Nothing excites me more than sighting birds in the wild. Every time I hear a call from a treetop, I perk up. Every time I see a wing camouflaged in the leaves above me, I reach for my binoculars. As a birdwatcher for five years, I have travelled all over India looking for resident and endemic birds. But this is my first birdwatching experience abroad, and I’m excited about what I might discover. I don’t have to wait long. Sitting right on the road and feeding on the carcass of a kangaroo are two massive wedge-tailed eagles. They are more than 3ft in length, with a wingspan of 7ft. They are the largest birds of prey in Australia. This is the sighting I am waiting for—and, indeed, have come all the way for. Yet, before I can get my camera ready, these birds fly away.



We stop by a grove of eucalyptus trees where Rosalind, another guide, joins us. She points to a branch above our heads. Koalas, lots of them, are curled up in the branches, lost in a world of deep slumber.

“Don’t call them bears,” says Rosalind as we look upon the stout, rounded marsupial, with its fluffy ears and spoon-shaped mouth. One koala looks at me, its eyes half shut. It turns around and goes back to sleep. Clearly I’m nowhere as interesting to him as he is to me. Another is awake, and is tearing away at the leaves. But nearly all the others are enjoying siestas. Koalas sleep for over 20 hours a day, and are hardly dangerous. They are, however, endangered these days. Because of their slow gait and weak vision, they often fall prey to vehicles on the highways. I have cuddled a koala in a national park before, but this is my first sighting in the wild. I feel like reaching out and holding on to one of them like I would a stuffed toy.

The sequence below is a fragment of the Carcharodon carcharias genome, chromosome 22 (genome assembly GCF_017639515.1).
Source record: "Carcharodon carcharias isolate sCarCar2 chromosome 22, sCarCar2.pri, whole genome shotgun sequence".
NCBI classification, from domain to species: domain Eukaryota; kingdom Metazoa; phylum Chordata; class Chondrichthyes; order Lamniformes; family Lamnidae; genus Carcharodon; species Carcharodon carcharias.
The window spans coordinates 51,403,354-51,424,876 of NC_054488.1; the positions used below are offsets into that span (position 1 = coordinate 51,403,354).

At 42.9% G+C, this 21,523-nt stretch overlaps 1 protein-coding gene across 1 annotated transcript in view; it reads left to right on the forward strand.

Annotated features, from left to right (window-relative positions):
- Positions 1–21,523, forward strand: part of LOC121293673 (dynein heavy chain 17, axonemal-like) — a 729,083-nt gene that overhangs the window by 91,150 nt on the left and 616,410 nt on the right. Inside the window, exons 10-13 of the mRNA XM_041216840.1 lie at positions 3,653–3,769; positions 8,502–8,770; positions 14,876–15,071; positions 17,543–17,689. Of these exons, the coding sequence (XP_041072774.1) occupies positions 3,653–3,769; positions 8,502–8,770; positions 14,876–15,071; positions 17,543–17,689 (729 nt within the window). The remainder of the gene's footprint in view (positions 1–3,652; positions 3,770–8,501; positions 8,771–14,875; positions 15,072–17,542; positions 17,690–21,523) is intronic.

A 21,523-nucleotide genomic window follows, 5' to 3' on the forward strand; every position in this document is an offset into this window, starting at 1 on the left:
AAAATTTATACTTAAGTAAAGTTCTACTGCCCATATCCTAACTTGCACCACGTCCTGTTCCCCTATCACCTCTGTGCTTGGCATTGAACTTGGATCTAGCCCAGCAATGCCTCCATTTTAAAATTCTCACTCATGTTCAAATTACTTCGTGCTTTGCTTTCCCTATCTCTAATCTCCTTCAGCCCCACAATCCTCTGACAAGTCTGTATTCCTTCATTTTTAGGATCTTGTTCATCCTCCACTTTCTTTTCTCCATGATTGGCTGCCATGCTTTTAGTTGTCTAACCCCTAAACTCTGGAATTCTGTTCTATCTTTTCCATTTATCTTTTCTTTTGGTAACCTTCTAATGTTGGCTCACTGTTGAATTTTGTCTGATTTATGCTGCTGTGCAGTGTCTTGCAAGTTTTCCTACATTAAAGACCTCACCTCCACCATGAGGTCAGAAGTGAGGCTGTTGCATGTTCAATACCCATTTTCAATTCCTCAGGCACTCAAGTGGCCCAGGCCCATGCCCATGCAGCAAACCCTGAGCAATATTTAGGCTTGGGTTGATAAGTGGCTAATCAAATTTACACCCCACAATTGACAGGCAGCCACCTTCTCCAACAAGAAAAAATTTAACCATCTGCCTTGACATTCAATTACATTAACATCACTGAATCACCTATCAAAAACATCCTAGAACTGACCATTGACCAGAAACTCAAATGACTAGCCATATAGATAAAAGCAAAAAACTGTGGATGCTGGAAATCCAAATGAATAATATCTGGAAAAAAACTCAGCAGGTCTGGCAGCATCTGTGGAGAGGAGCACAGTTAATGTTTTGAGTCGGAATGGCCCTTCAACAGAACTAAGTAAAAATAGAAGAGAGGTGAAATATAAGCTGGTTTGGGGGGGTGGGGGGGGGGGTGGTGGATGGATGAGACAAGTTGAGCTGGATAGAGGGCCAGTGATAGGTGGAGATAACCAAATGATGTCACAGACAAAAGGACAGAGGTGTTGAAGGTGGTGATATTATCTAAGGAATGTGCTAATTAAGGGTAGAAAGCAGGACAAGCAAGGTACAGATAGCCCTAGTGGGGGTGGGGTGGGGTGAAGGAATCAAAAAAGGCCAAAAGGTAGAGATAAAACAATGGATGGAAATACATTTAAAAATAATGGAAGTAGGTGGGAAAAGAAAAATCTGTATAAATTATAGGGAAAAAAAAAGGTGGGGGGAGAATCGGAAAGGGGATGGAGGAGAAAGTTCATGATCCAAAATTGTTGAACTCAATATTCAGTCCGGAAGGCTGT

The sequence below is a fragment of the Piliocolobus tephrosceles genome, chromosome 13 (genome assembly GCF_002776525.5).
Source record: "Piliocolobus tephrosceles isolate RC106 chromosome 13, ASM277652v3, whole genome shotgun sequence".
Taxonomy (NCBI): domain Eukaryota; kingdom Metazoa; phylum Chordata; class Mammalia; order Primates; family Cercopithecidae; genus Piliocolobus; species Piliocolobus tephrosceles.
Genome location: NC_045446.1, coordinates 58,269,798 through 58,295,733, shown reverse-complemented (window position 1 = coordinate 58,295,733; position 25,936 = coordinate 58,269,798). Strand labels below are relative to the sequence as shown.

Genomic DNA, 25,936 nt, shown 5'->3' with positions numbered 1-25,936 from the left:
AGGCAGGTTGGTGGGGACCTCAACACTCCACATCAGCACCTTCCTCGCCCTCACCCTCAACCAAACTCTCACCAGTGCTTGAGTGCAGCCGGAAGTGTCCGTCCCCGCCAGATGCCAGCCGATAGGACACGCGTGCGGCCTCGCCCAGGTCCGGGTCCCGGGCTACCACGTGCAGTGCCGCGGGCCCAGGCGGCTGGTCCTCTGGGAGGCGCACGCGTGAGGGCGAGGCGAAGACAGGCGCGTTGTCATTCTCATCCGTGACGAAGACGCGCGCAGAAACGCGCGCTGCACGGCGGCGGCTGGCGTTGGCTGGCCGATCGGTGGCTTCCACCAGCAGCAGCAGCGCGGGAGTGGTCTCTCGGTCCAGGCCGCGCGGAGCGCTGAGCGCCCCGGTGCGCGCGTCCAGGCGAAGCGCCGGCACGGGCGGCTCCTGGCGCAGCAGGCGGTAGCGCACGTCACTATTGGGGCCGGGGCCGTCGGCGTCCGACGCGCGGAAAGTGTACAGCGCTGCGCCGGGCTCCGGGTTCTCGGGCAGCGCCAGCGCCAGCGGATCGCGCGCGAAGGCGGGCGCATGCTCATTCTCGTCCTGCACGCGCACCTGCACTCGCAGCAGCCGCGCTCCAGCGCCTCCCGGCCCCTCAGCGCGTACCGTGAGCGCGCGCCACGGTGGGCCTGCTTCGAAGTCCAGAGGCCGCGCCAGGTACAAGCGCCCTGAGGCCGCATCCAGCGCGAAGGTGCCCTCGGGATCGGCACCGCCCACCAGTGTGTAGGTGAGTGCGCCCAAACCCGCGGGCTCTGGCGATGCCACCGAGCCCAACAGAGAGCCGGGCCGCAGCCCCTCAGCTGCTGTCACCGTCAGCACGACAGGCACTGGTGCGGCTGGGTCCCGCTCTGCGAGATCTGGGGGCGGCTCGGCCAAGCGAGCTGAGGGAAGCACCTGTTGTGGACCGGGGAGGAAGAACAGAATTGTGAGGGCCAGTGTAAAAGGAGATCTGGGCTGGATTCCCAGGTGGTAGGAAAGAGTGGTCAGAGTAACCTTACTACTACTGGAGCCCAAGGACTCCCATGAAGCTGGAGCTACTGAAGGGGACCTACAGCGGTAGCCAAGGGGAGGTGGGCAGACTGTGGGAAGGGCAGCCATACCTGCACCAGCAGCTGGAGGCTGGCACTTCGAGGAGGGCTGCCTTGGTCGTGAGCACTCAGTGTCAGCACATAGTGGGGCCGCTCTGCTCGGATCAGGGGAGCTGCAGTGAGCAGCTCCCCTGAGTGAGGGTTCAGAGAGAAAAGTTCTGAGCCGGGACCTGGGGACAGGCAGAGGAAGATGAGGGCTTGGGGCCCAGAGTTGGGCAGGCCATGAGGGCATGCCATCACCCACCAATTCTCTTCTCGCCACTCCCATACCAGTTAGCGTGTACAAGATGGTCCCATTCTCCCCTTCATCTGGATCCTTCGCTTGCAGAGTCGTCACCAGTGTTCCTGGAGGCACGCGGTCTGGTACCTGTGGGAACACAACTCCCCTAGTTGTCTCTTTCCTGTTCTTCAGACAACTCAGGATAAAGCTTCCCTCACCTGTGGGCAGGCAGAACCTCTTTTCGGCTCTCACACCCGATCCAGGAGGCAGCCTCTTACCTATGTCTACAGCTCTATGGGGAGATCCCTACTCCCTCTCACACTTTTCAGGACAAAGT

We stop for lunch—a table is set for us under the trees in the wild. As we munch our salad and burgers and dig into our dessert, I spot the Australian blue wren.

The little bird is the size of a sparrow, and wears its bright coat of blue. It hops around near us, foraging in the dry grass for its meal. One moment, it stands on the ground, the next, it hops on to a dry branch. Its female companion chirps aloud. It is not blue in colour—it wears a coat of grey. I am busy following the pair with my camera when Nikki taps my shoulder, asking me to follow her.

Camouflaged in the dry yellow grass, showing off its spines, is another endemic species: the echidna, or the spiny anteater. The echidna is one of three egg-laying mammals and a native of Australia. We move on tiptoes and stand silently at a distance. Nikki has warned us that the animal has electro sensors and can feel our vibrations. It buries its snout in the ground, looking for ants and termites, ignoring us. Yet I can’t help feeling that it is flaunting its spines to impress me, much like a peacock unfurls its feathers. I look at it from a distance, hardly breathing, for fear of disturbing it. It doesn’t notice me. I stay quiet—and grateful—for these sightings, which end up being unexpected surprises even for a seasoned traveller like me, cement my associations with a land where I had started a journey two decades ago.